Wiglaf’s Prognosticatings [ll.2877-2891] (Old English)

Abstract
Translation
Recordings
Wiglaf’s Learned Look at the Future
Early Thoughts on Early Medieval English Nationhood
Closing

{Wiglaf casts no runes, but peers into the future nonetheless. Image found on the Daily 23 blog.}
 

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Abstract

Wiglaf foretells of terrible times ahead for the Geats, but concludes on a defiant note.

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Translation

“I of life protection little could
offer him in the fray, and yet I felt my limits
lessen when I strove to help our lord.
It was ever weakening, when I landed sword blows
on the mortal enemy, the fire from his head then
grew sluggish. As he became desperate, too few rallied
around the prince, at the time of the beast’s final
thrashing. Now shall the sword-gifting and treasure
sharing, all the native-land joy of our people,
our hope, be subdued; each of us will have
our land-right become idle
among our people, afterwards princes from afar
will come seeking, driving us all to flee,
an inglorious deed. Death is better
to every warrior than a life of dishonour!”
(Beowulf ll.2877-2891)

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Recordings

Old English:

Modern English:

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Wiglaf’s Learned Look at the Future

Here Wiglaf’s rant becomes less about pure anger directed at the thanes (and perhaps redirected from himself, partially) to a bit of prognosticating.

He predicts that now the Geats are doomed because stronger neighbours will overrun them once it becomes known that the Geats have found great treasure and lost a greater leader. However, it’s not fair to pin nothing but prognostication onto Wiglaf’s words here, I think it’s fair to say that they’re simply predictions borne of observation.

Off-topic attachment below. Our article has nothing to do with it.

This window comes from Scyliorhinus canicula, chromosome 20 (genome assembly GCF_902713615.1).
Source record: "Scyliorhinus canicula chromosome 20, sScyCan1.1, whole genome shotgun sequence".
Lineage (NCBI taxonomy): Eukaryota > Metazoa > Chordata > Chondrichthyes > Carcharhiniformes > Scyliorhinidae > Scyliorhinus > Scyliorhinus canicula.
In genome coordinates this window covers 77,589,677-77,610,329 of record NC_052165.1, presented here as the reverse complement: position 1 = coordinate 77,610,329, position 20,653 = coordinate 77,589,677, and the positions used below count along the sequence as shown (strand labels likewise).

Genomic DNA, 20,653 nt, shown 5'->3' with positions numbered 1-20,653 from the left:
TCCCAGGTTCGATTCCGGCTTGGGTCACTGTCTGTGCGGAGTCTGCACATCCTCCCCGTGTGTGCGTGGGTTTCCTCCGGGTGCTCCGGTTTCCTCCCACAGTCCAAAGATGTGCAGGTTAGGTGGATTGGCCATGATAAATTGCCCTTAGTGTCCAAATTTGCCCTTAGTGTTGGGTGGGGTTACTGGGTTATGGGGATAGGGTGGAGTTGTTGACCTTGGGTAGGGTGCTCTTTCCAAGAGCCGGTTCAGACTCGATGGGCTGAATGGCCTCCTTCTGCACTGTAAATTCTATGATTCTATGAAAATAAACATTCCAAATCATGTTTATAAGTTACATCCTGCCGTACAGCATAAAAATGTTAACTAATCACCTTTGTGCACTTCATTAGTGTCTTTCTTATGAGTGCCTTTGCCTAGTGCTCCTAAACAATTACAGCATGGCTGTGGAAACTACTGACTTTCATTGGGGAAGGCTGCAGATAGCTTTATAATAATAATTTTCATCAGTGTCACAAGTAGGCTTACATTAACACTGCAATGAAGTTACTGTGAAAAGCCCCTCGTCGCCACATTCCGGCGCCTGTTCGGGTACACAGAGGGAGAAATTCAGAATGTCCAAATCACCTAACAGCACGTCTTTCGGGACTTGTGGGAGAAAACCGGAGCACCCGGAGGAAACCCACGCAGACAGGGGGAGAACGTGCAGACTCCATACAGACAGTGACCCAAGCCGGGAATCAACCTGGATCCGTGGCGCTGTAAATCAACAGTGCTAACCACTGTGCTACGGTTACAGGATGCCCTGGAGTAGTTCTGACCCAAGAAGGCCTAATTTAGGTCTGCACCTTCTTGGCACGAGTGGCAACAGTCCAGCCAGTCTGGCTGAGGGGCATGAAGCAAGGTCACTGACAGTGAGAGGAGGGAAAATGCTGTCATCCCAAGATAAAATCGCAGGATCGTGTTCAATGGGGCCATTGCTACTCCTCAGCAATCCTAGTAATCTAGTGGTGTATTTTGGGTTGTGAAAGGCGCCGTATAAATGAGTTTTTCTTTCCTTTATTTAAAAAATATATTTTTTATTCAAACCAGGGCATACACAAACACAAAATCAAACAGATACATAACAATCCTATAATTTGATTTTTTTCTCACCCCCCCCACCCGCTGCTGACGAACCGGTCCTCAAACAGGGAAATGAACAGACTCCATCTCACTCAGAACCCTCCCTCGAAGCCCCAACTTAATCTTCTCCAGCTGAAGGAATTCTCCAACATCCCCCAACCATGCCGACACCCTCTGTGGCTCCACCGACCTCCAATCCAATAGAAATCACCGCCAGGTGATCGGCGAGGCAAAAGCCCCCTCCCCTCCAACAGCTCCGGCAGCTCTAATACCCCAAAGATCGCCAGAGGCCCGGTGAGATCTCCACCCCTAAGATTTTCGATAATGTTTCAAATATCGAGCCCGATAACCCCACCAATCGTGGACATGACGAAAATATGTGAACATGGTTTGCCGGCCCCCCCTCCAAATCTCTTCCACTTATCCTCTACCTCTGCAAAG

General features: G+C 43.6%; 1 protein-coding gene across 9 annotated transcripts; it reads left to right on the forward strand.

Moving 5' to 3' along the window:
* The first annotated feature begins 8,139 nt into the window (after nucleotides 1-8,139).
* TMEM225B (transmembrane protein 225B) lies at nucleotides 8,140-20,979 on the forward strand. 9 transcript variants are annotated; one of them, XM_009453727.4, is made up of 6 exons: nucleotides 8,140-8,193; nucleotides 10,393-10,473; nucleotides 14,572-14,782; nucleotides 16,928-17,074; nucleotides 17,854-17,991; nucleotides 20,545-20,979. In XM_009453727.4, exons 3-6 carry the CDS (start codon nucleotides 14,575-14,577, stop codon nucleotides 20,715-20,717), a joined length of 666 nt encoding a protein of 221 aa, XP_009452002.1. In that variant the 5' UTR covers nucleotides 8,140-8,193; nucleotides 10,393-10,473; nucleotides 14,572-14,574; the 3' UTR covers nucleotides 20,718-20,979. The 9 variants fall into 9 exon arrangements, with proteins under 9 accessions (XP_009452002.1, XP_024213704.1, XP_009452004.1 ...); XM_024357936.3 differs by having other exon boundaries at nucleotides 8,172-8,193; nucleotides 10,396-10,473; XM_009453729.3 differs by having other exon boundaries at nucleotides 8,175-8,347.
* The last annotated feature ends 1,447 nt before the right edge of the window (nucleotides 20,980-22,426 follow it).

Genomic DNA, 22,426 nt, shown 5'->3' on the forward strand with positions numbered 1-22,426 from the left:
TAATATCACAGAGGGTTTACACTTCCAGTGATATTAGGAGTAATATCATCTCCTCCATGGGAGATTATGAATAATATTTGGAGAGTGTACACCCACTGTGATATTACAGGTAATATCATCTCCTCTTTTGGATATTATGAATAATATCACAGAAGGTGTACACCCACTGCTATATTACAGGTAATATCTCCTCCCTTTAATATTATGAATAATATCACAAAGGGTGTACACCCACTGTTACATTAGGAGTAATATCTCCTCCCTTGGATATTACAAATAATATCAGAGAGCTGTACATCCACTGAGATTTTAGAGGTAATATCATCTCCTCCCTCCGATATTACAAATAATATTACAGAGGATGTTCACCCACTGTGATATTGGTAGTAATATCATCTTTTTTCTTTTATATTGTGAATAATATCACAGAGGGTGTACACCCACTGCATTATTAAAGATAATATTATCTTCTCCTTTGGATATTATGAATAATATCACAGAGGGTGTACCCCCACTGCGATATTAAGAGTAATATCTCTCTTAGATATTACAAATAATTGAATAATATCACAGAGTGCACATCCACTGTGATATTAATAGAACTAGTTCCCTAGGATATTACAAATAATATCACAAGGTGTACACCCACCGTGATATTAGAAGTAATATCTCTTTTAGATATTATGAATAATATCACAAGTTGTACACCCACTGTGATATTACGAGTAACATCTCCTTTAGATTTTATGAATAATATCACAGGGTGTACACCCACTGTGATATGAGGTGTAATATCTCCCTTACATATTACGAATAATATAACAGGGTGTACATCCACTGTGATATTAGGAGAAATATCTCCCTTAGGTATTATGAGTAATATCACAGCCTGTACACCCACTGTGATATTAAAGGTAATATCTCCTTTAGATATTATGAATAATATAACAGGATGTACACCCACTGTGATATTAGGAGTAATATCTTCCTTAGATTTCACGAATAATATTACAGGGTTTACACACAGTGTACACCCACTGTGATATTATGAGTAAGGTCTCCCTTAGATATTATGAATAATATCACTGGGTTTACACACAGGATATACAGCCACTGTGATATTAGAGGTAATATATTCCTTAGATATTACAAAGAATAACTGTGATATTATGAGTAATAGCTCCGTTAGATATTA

Wiglaf has never fought in any battle before, but surely he’d have heard stories about them from his father, or from bards while at the court of Beowulf. With all the time the Geats spent in the meadhall it would be a wonder if their heads weren’t as full of tales as their bellies seem to be of mead and ale. So it’s safe to say that Wiglaf would know about the dangers of being without a powerful leader.

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Early Thoughts on Early Medieval English Nationhood

Anyway, the bigger thing here, at least, as far as I’m concerned, is the compound word “londrihtes” (l.2887). In modern English, this literally translates as “joy of land ownership” or “native land joy.”

The importance of this word, and its connotation appearing earlier in the use of words like “leodscip” (meaning “nation,” “people,” “country,” or “region”) is great. It suggests that the Geats, or the Anglo-Saxons who composed and refined and listened to and watched this poem, had more than just a concept of land ownership – they had a concept of their belonging to the land as much as they did of the land belonging to them.

What makes this so important is that it implies that they weren’t just roving bands of mercenaries, but felt some kind of connection to the land that they occupied, much in the same way that Wiglaf feels a connection to the land that he fears and predicts the Geats will be forced to flee. This isn’t a major aspect of the story, by any means, but its being mentioned and its being used as a threat of future doom buttresses its importance.

Follow me here. Earlier in the poem, speeches to inspire have involved the prospect of treasure or of glory of one kind or another. Even Wiglaf’s speech to the thanes involves reminding them of Beowulf’s generosity with his war spoils, themselves a kind of treasure (in the same way that an iPhone might be considered a treasure today – something ubiquitous that could also have a great deal of sentimental or personal meaning).

However, when Wiglaf starts his doom-saying about the entirety of the Geats he doesn’t say that their war gear will be snatched away, or even that they’ll lose the hoard of treasure – instead he says that they’ll be forced from the land. They’ll be forced to flee. In my mind, and I think, throughout this poem, this is the absolute worst thing that could happen to an Anglo-Saxon because it’s a form of exile.